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Crumbling Tombstone buildings present problem

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It was supposed to be a busy Labor Day weekend for the Tombstone Oil and Vinegar Co. The holidays always brought a surge of tourists into the old western town. But when the wall of a next door business collapsed, so did the oil company’s revenue for the weekend. “We were forced to close because we were missing a side of our wall,” said Christine King, owner of the Oil and Vinegar Co. “It hurt us pretty bad because we lost out on a lot of profits.” But, the wall between the Vogan’s Alley Bar and the oil company isn’t the only neglected structure in town. Look around Tombstone and you’ll see dozens of weathered, abandoned buildings. Some like the Bella Union restaurant have been deserted for more than a decade. Others like the Tombstone Gourmet restaurant, located on Allen...

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No denying the green from marijuana

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The green being made from marijuana continues to grow across the country and state. Colorado reports nearly $24 million in marijuana taxes. Washington State predicts up to $190 million in four years. Arizona could generate up to $64 million in taxes from a fully phased adult-use marijuana program like Colorado, according to an independent analysis this year. Medical marijuana sales paid dividends last year in Arizona with 9.14 metric tons sold for about $200 million, funding nearly $20 million in state sales tax revenue, and foreshadows the green to be made in the pot industry. Now the push is on to join Colorado, Washington, Oregon and California as states that legalize all marijuana sales. Proponents are more than half way to gathering signatures needed to place adult-use marijuana legislation on the 2016 November ballot. In 2010, Arizona joined 19-states...

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Despite benefits, rural communities struggle to attract medical professionals

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When it comes to primary healthcare in rural communities, Arizona is falling short of health practitioners needed. Whether they’re located in the dense forests of Northern Arizona, the broad plains of the reservations located along the New Mexico border or in the remote eastern desert of the state, rural communities are subject to the least amount of practicing health professionals per capita. All throughout the United States, rural populations have a low percentage of health coverage and access to quality health services compared to economically thriving urban areas. Arizona’s estimated rural population in 2014 was 347,277, according to the Rural Assistance Center. Those lacking the most medical access in Arizona are the rural areas along the U.S./Mexico border and the Navajo and tribal reservations. Out of the 72 hospitals in Arizona, only 20 of them are in rural communities....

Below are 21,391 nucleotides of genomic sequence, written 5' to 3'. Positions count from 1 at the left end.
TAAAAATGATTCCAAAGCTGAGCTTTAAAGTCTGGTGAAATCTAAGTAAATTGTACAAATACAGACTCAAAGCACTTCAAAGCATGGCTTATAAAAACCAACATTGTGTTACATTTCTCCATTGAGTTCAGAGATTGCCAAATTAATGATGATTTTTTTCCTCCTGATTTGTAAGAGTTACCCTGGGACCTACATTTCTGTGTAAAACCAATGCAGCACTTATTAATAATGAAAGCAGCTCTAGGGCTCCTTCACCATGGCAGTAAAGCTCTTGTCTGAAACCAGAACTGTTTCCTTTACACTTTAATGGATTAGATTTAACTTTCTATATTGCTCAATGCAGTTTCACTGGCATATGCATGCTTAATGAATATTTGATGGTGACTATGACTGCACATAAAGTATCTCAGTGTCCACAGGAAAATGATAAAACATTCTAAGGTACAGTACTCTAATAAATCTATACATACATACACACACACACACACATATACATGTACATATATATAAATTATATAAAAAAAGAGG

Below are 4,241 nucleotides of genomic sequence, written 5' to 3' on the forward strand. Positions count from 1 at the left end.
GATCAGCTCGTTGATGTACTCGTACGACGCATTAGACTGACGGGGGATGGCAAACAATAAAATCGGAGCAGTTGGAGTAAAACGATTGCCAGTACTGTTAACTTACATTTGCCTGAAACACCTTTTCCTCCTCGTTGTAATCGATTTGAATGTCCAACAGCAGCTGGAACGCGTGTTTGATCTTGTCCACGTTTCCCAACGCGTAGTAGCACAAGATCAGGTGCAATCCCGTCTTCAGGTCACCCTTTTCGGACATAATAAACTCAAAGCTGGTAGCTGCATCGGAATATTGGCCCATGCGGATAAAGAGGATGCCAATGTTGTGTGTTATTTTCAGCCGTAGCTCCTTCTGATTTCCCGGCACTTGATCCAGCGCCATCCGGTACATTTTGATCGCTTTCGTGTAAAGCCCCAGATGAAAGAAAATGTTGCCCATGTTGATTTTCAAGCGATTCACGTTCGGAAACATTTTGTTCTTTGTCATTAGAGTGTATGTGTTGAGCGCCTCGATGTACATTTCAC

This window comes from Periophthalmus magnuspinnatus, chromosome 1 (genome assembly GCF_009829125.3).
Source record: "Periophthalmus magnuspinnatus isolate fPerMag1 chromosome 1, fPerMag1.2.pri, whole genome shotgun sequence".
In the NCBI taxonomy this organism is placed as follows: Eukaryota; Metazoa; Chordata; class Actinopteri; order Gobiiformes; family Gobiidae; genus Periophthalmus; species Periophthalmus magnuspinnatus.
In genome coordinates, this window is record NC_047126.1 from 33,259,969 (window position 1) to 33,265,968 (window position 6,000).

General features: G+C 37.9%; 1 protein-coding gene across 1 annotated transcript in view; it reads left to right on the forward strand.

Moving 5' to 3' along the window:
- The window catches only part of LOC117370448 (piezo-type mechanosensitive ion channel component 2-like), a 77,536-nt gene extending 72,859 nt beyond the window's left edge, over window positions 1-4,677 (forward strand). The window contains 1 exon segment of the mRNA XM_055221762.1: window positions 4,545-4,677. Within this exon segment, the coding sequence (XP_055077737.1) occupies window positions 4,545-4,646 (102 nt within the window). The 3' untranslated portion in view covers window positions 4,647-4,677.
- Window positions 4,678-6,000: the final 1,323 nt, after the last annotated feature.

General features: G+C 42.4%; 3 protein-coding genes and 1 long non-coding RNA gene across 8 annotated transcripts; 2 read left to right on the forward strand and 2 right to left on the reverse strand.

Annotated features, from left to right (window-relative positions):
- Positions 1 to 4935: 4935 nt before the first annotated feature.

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Rocketing to space comes with a hefty price tag

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Booking beachfront villas on the Amalfi Coast and vacationing on private yachts for the 1 percent will soon be replaced by trips that rocket outside of Earth’s atmosphere as innovations in space tourism continue to flourish in Tucson and around the United States. Commercial space travel may become a realistic goal as early as 2017, according to the Tucson based company World View. And these trips do not come cheap. For $75,000 people can reserve their spot on a World View commercial launch vehicle and add to the soon to be growing number of people who have been to outer space. Around 20 commercial space companies in the United States are working to someday provide suborbital flights to space tourists. Although they vary on their methods from high-altitude balloons to small rockets, they all share one commonality: the hefty price...

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After gun show shooting Tombstone saying ‘no’ to blanks

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The town is noticeably quieter, the streets more empty. Allen Street hasn’t felt the same since the shooting in the Helldorado festival. “Tombstone just hasn’t felt like Tombstone without gun skits in the streets,” said Councilman Armando Villa. In a gun reenactment skit held by the Tombstone Vigilantes, a nonprofit that holds outdoor gun skits to honor the town’s rich history, live rounds were used instead of blank bullets. A report from the marshal’s office outlines what happened. Actor Tom Carter of the Vigilantes did not have his gun checked in at the staging area when he arrived late on set. Carter figured he had blank rounds in his .45-caliber pistol. It’s the same gun he uses for self-defense and he had not used the gun in over a month. During the skit, Carter fired five rounds. One struck...